JOHN ANKERBERG: Now, Dr. John MacArthur, when we met together, we agreed that the ECT document, the “Evangelicals and Catholics Together” document was attempting to join Roman Catholics and Evangelical Protestants together as “cobelligerents,” the word the Francis Schaeffer coined “working at the grass-roots level” in terms of social issues.
And we were going to work together against the many social evils, including secular humanism, the riding tide of Islam, pornography, abortion, and things like that. But we also agreed that this work [ECT] has been perceived as going too far in proclaiming the kind of unity that exists. I would like you to define the kind of unity that can exist between Evangelicals and Roman Catholics, and the kind of unity that cannot exist until the doctrine of “Justification by faith alone” has been dealt with clearly.
JOHN MACARTHUR: Look, if the Catholic Church is already a cobelligerent, if they are already anti-abortion, and pornography, and homosexuality; they are going to use all of their energies within the framework of their system to go after that. We are committed to that, and we are going after that. There is already a collective movement. Once you then sort of try to define that as “common spiritual mission” built on “common spiritual unity” you just take doctrine and throw it out the window, and perception is violated, particularly because the Catholic Church claims to be true Christianity, and when we reverse 450 years of history, and just throw our arms around the Roman system, which I think we have to say, John, in all honesty, is not a group of wayward brothers but is an apostate form of Christianity. It is a false religion, it is another religion.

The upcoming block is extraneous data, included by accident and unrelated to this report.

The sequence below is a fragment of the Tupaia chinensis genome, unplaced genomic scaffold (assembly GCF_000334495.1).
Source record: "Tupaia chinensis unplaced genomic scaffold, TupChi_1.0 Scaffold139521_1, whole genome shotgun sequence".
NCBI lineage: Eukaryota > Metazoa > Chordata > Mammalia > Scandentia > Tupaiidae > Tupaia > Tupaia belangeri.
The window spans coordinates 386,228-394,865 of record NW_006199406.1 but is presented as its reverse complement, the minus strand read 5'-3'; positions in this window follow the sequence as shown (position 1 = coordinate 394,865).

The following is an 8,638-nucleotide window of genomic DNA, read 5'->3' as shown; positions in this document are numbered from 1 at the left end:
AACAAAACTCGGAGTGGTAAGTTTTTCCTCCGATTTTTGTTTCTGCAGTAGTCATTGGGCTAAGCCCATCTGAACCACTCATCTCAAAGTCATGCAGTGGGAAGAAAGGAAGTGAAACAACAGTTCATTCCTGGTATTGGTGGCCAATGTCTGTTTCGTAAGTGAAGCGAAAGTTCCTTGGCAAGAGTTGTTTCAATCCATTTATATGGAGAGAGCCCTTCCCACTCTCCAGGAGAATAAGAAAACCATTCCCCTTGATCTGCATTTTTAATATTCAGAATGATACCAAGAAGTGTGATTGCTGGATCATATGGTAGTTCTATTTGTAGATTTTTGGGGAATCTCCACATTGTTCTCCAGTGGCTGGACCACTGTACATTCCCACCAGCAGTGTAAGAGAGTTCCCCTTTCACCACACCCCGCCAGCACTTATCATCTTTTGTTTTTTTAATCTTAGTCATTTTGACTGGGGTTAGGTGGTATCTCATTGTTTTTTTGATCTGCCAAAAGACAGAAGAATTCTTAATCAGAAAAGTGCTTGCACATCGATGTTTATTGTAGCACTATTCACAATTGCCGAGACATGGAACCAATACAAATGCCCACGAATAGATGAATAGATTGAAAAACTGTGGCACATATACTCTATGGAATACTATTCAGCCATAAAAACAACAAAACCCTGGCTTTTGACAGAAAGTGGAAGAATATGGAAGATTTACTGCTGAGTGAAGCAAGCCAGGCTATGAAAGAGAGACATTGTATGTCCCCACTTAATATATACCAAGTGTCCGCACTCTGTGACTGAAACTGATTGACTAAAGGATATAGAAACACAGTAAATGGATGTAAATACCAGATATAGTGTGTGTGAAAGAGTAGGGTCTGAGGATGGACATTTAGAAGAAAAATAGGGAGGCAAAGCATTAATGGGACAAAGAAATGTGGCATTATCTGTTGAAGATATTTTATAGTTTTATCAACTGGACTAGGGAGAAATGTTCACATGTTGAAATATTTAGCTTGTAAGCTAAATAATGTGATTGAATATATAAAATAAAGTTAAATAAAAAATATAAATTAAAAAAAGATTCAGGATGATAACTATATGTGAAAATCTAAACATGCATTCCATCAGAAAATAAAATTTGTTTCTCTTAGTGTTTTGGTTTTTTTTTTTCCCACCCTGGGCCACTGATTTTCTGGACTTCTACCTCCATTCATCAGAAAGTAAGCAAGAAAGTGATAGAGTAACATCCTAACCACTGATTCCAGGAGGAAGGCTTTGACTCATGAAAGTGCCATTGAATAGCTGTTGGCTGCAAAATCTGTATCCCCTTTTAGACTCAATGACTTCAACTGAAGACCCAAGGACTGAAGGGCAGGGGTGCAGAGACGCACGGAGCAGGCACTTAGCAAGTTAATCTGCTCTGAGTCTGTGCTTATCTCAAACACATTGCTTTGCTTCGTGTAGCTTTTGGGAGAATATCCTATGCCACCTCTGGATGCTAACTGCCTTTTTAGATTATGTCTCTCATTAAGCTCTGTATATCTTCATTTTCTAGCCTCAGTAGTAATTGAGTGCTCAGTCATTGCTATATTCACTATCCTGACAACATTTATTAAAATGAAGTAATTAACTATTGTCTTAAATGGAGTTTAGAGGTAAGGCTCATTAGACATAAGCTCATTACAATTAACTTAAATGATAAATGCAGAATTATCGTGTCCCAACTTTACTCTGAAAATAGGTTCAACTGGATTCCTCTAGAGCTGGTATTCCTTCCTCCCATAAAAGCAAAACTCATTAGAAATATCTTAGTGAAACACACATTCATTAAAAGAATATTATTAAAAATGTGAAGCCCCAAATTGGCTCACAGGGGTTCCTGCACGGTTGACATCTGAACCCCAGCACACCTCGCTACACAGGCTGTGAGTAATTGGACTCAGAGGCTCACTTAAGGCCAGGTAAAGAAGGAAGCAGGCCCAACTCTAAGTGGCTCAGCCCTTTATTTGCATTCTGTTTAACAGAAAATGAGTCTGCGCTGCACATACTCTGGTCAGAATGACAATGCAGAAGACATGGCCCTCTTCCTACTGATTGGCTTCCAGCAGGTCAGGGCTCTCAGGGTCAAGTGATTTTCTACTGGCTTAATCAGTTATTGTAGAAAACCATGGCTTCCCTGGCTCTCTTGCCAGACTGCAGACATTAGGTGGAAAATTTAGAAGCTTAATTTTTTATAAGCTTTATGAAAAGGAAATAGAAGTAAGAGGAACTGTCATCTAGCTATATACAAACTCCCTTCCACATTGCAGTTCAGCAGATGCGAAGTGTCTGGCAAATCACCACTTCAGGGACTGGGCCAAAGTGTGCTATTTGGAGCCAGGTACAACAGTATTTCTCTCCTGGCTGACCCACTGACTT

When you throw your arms around that you literally have to undo any doctrinal distinction. In fact, ECT doesn’t just do that implicitly, they do that explicitly. In the document, in effect, they say, “we have to accept all baptized Roman Catholics as brothers and sisters in Christ.” In an article that followed that up in Christianity Today, J. I. Packer said, “We should acknowledge as brothers and sisters in Christ, anyone who lives to the highest ideals of their communion.” My response to that is the opposite. I maybe could fellowship with a bad Roman Catholic, that is, one who has rejected the system, but was still in the church and came to know Christ. But one who holds the highest ideals of Roman Catholicism—on what grounds do I have spiritual unity?
And when you get spiritual leaders from both churches, coming together to sign a common effort—you may say that it is to fight a cultural war, but people are going to see it as confusion over doctrine. Well, I might be a little bit radical on this, but I will go ahead. I think the way we can work together on it is for the Catholics to work against those things, like they want to work against them, and we will work against those things, like we want to work against them, but we can’t really throw our arms around each other in a common effort because that confounds the issue of spiritual truth. (Irreconcilable Differences: Catholics, Evangelicals, and the New Quest for Unity)